REVIEWED: Heart Berries


Heart Berries by Terese Marie Mailhot (Memoir, 2018).

Already a New York Times Bestseller, this powerful if slender volume is a memoir, though told in highly poetic and richly evocative prose. Ms. Mailhot is a Canadian-born member of the Salish People now living in the United States. She holds a M.F.A. in fiction from the Institute of American Indian Arts, has been published in numerous literary magazines and had received many fellowships with assorted literary organizations. She’s also a survivor of physical and sexual abuse, PTSD and Bipolar II Disorder.

The eleven chapters of this book deal with coming to terms with her late parents, one  a social worker and activist drawn to prisoners and the other an abusive alcoholic with great artistic talents; her own relationship struggles; shame, self-destructive impulses and self-doubt. Rather than a chronological account, each chapter focuses on a particular aspect of her struggles to build a worthwhile life and come to terms with being imperfect and somehow loving others without whitewashing their failings and imperfections.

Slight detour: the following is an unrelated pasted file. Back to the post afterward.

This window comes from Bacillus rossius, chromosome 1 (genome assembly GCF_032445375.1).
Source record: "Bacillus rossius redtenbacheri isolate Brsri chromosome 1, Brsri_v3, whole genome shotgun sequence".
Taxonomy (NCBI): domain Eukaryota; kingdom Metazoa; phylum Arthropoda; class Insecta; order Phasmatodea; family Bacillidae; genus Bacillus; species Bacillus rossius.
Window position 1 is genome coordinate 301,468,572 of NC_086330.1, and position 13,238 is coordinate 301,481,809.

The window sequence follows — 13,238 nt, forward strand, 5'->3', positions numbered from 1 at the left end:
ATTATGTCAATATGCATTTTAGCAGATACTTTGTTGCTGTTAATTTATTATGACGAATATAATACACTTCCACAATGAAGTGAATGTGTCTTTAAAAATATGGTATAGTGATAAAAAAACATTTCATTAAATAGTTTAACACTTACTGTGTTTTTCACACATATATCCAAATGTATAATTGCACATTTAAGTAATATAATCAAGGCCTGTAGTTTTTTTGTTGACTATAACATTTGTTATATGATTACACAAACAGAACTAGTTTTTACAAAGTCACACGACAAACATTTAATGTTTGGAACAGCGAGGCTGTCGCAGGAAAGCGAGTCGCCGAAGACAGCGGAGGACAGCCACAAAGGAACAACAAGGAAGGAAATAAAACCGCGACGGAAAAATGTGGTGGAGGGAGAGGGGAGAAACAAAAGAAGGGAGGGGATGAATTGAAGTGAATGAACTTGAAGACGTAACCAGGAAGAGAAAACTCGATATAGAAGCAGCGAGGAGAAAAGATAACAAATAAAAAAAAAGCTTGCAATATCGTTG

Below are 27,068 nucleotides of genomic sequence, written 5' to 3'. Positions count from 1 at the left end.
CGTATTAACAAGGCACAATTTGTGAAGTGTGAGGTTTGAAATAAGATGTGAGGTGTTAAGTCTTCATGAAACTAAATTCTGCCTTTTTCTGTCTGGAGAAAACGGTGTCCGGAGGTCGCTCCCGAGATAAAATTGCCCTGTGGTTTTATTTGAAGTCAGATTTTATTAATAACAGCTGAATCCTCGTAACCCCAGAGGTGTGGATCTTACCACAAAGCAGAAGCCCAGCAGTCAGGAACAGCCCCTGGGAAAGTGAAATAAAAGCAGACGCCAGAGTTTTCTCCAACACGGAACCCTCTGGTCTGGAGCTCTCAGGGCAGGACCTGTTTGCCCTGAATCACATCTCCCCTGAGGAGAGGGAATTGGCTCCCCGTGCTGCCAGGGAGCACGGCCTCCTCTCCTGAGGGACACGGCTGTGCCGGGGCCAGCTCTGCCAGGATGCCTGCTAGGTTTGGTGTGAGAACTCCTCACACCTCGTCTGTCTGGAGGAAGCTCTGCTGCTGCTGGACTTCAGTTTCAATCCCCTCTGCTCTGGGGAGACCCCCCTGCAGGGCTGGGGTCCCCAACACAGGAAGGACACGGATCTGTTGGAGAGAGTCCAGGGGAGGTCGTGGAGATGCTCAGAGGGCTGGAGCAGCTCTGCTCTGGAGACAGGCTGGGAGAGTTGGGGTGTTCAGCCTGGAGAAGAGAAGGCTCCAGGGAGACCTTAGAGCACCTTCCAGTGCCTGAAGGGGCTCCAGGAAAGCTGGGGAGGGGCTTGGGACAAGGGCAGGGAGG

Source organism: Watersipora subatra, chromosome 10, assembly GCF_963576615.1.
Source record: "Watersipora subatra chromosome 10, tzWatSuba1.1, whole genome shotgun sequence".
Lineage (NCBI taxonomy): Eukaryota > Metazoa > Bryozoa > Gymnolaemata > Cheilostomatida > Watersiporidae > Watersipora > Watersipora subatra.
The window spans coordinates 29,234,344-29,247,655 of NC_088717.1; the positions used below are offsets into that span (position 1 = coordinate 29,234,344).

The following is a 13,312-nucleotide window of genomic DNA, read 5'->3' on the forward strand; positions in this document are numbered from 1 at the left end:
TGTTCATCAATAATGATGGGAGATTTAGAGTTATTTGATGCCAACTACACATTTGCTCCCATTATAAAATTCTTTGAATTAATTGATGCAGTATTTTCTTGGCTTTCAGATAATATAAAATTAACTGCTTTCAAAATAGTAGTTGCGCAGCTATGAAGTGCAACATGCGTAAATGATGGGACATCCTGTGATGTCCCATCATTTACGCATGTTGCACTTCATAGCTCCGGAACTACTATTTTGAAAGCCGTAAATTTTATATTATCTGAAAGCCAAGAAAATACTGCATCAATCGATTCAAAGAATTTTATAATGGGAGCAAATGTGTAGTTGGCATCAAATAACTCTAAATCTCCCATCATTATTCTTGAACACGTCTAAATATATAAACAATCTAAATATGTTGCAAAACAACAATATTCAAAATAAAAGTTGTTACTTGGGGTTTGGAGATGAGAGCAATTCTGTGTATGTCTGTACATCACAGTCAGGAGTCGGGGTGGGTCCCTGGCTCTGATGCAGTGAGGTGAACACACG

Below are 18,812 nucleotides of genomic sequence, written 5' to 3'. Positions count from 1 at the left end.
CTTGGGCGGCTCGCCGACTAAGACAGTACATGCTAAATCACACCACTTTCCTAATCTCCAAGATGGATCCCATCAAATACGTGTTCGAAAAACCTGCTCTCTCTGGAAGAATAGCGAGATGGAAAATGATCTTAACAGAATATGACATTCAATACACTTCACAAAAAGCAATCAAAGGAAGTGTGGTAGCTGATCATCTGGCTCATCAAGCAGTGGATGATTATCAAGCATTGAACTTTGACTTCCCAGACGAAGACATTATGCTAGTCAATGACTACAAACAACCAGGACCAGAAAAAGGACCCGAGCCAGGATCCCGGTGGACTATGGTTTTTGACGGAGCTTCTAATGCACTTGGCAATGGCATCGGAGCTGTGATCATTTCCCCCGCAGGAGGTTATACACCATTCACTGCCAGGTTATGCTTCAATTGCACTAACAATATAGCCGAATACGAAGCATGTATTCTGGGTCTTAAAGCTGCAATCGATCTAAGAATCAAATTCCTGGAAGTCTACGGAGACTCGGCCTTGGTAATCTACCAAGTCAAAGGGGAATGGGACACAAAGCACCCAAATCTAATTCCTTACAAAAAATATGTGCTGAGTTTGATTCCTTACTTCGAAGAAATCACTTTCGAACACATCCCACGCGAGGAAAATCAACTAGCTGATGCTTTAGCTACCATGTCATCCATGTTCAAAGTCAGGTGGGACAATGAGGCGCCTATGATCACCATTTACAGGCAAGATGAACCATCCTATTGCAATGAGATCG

The book also includes a thoughtful and probing introduction by noted author Sherman Alexie (who served a mentor to Mailhot) and an afterword, that is actually a telling and insightful mini-interview of the author by Joan Naviyuk Kane.

All in all, a moving and stirring book–at once a story of surviving abuse and mental illness, being a Native American/minority person in the dominant culture, and more besides.

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